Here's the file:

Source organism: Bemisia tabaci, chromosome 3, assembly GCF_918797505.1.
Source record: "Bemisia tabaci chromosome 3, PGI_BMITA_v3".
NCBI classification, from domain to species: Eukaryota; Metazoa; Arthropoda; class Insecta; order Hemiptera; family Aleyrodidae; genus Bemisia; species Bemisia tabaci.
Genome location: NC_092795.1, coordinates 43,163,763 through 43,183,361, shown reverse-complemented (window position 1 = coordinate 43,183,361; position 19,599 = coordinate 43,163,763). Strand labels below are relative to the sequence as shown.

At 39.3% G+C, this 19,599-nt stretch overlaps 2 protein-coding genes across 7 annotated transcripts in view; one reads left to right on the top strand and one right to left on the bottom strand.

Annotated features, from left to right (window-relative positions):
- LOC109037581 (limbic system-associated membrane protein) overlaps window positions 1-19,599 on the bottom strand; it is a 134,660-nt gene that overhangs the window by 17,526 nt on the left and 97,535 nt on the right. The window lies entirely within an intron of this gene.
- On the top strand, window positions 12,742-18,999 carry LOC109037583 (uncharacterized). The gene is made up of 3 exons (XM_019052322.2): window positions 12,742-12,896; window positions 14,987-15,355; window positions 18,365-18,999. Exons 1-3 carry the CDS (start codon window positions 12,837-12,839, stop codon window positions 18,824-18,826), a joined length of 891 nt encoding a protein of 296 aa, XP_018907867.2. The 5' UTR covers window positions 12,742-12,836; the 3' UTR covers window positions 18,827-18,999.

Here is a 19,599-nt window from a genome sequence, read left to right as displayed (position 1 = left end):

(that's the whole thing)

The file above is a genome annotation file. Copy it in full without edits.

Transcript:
Source organism: Bemisia tabaci, chromosome 3, assembly GCF_918797505.1.
Source record: "Bemisia tabaci chromosome 3, PGI_BMITA_v3".
NCBI classification, from domain to species: Eukaryota; Metazoa; Arthropoda; class Insecta; order Hemiptera; family Aleyrodidae; genus Bemisia; species Bemisia tabaci.
Genome location: NC_092795.1, coordinates 43,163,763 through 43,183,361, shown reverse-complemented (window position 1 = coordinate 43,183,361; position 19,599 = coordinate 43,163,763). Strand labels below are relative to the sequence as shown.

At 39.3% G+C, this 19,599-nt stretch overlaps 2 protein-coding genes across 7 annotated transcripts in view; one reads left to right on the top strand and one right to left on the bottom strand.

Annotated features, from left to right (window-relative positions):
- LOC109037581 (limbic system-associated membrane protein) overlaps window positions 1-19,599 on the bottom strand; it is a 134,660-nt gene that overhangs the window by 17,526 nt on the left and 97,535 nt on the right. The window lies entirely within an intron of this gene.
- On the top strand, window positions 12,742-18,999 carry LOC109037583 (uncharacterized). The gene is made up of 3 exons (XM_019052322.2): window positions 12,742-12,896; window positions 14,987-15,355; window positions 18,365-18,999. Exons 1-3 carry the CDS (start codon window positions 12,837-12,839, stop codon window positions 18,824-18,826), a joined length of 891 nt encoding a protein of 296 aa, XP_018907867.2. The 5' UTR covers window positions 12,742-12,836; the 3' UTR covers window positions 18,827-18,999.

Here is a 19,599-nt window from a genome sequence, read left to right as displayed (position 1 = left end):